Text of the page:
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(b Newark-on-Trent, Nottinghamshire, 5 Feb. 1872; d Blewbury, Berkshire [now Oxfordshire], 16 May 1949). British painter, printmaker, and designer. He briefly attended Herkomer's school in Bushey, then studied at the Académie Julian, Paris. Early in his career he worked mainly as a printmaker and designer, notably on some brilliant poster designs in the 1890s, done in collaboration with his brother-in-law James Pryde under the name ‘J. & W. Beggarstaff’. Like Pryde, he had a great interest in the theatre, and he made designs for several plays, including the original production of Peter Pan in 1904. By this time, however, he was turning increasingly to painting. He was successful mainly as a portraitist (he had many celebrity sitters), but he is now particularly admired for his still lifes, typically small, unpretentious, and sensitively handled: his son Ben Nicholson praised their ‘poetic spirit’.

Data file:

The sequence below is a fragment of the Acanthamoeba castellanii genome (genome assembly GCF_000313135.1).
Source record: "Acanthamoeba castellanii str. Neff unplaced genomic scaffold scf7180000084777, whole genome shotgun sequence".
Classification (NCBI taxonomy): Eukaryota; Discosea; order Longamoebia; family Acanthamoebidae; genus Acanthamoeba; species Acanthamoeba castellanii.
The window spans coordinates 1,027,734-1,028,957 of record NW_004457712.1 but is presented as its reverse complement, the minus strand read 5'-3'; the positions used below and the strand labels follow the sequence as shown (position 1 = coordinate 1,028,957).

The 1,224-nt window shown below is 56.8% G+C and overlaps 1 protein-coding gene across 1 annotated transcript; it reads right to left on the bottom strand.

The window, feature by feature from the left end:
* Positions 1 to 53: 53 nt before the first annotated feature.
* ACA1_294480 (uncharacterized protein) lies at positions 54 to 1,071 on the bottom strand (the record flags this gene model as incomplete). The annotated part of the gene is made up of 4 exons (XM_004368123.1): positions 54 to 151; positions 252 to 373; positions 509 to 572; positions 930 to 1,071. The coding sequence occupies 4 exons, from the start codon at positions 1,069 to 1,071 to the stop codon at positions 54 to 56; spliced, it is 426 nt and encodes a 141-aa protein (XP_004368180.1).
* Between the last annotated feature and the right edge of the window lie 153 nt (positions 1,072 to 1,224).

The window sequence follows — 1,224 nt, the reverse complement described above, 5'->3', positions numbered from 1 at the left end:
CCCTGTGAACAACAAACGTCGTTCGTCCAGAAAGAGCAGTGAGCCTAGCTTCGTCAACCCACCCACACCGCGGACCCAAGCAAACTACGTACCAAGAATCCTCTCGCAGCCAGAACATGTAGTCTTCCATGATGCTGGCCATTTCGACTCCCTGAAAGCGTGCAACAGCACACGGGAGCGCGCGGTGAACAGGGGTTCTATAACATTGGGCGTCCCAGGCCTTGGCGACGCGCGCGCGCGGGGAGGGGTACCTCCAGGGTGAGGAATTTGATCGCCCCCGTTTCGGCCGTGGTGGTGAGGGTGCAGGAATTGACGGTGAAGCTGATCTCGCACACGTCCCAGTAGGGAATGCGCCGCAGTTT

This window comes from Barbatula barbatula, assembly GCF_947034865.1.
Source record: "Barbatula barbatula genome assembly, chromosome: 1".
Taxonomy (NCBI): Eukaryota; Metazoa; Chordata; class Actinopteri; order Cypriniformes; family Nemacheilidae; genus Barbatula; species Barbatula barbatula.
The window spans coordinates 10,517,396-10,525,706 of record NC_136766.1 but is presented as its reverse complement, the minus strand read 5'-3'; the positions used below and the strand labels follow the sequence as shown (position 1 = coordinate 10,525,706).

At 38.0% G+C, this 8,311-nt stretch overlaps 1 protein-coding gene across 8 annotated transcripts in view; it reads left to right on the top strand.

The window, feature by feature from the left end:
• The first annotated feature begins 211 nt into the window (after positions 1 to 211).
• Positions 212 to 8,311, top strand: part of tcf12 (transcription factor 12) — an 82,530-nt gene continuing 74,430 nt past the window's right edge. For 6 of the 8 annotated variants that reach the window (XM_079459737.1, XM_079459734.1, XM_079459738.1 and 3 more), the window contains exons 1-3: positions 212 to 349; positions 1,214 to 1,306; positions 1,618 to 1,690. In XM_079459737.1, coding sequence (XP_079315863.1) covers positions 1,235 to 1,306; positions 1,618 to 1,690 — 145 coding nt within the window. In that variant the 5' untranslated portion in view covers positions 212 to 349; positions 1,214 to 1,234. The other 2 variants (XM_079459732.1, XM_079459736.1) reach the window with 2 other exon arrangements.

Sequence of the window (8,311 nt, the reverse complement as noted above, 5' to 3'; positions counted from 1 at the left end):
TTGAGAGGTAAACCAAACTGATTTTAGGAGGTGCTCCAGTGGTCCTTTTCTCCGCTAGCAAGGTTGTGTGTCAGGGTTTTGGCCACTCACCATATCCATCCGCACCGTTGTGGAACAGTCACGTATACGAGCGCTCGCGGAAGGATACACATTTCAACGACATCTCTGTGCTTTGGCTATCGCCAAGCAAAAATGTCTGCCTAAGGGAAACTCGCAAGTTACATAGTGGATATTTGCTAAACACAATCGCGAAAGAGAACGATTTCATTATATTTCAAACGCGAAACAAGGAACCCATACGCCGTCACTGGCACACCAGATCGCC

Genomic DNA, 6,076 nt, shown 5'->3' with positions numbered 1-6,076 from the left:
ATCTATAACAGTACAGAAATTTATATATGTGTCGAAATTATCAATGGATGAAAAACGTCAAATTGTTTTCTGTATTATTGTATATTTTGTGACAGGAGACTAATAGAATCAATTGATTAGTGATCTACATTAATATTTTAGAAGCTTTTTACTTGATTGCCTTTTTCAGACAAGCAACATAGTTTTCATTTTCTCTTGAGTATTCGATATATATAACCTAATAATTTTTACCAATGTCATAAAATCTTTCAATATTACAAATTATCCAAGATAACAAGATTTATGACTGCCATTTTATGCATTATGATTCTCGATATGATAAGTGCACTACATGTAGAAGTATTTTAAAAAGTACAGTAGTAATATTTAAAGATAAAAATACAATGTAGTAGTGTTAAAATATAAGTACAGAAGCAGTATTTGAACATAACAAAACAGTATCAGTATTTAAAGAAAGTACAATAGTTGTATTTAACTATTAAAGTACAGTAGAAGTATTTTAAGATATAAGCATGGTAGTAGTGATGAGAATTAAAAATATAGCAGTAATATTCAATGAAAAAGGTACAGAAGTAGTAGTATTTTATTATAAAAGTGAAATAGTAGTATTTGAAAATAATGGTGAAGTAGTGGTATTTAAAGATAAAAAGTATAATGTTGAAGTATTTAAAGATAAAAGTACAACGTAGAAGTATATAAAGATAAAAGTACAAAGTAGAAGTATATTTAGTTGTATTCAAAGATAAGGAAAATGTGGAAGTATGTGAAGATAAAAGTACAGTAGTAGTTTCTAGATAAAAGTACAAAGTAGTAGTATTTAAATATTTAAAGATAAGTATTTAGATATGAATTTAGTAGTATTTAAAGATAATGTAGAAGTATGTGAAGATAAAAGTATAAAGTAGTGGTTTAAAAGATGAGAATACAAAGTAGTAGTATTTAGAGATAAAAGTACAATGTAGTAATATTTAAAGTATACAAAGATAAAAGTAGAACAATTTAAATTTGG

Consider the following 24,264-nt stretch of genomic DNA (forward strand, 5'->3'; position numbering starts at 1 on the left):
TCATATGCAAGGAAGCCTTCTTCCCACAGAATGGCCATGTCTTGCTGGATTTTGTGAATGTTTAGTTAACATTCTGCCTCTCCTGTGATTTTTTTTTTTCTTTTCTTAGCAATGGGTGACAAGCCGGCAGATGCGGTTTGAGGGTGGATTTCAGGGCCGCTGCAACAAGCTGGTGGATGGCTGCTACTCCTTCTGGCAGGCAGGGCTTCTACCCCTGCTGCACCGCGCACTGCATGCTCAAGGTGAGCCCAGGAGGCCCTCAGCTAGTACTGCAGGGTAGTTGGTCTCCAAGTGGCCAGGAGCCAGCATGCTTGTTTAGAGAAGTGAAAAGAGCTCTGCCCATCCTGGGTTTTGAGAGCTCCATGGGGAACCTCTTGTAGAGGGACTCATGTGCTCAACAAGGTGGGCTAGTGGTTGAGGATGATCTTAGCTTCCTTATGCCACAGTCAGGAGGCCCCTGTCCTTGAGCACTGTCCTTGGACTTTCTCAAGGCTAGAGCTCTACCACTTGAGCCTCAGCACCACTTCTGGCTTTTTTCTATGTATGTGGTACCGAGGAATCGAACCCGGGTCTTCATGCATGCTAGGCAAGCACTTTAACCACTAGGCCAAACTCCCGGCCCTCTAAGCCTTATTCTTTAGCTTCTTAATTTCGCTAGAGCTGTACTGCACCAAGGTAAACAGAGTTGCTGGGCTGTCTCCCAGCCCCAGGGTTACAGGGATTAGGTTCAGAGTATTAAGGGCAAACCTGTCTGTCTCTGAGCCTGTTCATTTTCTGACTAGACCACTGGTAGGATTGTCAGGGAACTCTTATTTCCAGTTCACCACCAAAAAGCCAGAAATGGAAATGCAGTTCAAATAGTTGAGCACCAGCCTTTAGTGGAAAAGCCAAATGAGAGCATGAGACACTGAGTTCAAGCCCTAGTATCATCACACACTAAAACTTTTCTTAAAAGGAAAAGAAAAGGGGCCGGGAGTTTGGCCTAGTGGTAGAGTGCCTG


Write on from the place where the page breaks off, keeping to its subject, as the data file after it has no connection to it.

Text source: The Oxford Dictionary of Art and Artists (Oxford University Press)

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